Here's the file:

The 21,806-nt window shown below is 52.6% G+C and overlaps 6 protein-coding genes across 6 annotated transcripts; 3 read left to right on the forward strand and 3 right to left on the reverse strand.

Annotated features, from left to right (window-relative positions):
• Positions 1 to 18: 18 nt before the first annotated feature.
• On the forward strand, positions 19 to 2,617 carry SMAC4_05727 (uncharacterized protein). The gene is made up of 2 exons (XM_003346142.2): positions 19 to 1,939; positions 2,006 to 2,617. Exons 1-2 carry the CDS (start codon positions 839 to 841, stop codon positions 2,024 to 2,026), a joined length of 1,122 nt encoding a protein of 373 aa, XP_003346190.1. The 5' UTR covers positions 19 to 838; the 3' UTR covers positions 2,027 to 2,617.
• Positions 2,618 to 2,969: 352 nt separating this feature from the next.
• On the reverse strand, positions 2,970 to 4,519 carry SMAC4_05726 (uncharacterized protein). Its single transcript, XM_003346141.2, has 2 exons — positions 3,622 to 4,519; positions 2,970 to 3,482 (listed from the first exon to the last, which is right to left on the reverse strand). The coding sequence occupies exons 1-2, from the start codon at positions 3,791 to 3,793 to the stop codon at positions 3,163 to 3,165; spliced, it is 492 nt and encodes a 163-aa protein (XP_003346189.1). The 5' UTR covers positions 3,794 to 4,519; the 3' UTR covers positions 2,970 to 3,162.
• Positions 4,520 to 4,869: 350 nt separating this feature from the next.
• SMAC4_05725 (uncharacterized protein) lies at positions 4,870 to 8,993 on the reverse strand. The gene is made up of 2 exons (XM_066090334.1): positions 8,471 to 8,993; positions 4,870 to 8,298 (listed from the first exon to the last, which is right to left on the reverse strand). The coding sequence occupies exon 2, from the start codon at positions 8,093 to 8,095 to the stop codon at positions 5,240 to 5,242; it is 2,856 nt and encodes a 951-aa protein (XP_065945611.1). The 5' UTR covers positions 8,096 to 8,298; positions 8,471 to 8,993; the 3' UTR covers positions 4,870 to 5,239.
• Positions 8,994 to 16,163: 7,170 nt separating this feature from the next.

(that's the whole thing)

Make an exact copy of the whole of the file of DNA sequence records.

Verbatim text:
The 21,806-nt window shown below is 52.6% G+C and overlaps 6 protein-coding genes across 6 annotated transcripts; 3 read left to right on the forward strand and 3 right to left on the reverse strand.

Annotated features, from left to right (window-relative positions):
• Positions 1 to 18: 18 nt before the first annotated feature.
• On the forward strand, positions 19 to 2,617 carry SMAC4_05727 (uncharacterized protein). The gene is made up of 2 exons (XM_003346142.2): positions 19 to 1,939; positions 2,006 to 2,617. Exons 1-2 carry the CDS (start codon positions 839 to 841, stop codon positions 2,024 to 2,026), a joined length of 1,122 nt encoding a protein of 373 aa, XP_003346190.1. The 5' UTR covers positions 19 to 838; the 3' UTR covers positions 2,027 to 2,617.
• Positions 2,618 to 2,969: 352 nt separating this feature from the next.
• On the reverse strand, positions 2,970 to 4,519 carry SMAC4_05726 (uncharacterized protein). Its single transcript, XM_003346141.2, has 2 exons — positions 3,622 to 4,519; positions 2,970 to 3,482 (listed from the first exon to the last, which is right to left on the reverse strand). The coding sequence occupies exons 1-2, from the start codon at positions 3,791 to 3,793 to the stop codon at positions 3,163 to 3,165; spliced, it is 492 nt and encodes a 163-aa protein (XP_003346189.1). The 5' UTR covers positions 3,794 to 4,519; the 3' UTR covers positions 2,970 to 3,162.
• Positions 4,520 to 4,869: 350 nt separating this feature from the next.
• SMAC4_05725 (uncharacterized protein) lies at positions 4,870 to 8,993 on the reverse strand. The gene is made up of 2 exons (XM_066090334.1): positions 8,471 to 8,993; positions 4,870 to 8,298 (listed from the first exon to the last, which is right to left on the reverse strand). The coding sequence occupies exon 2, from the start codon at positions 8,093 to 8,095 to the stop codon at positions 5,240 to 5,242; it is 2,856 nt and encodes a 951-aa protein (XP_065945611.1). The 5' UTR covers positions 8,096 to 8,298; positions 8,471 to 8,993; the 3' UTR covers positions 4,870 to 5,239.
• Positions 8,994 to 16,163: 7,170 nt separating this feature from the next.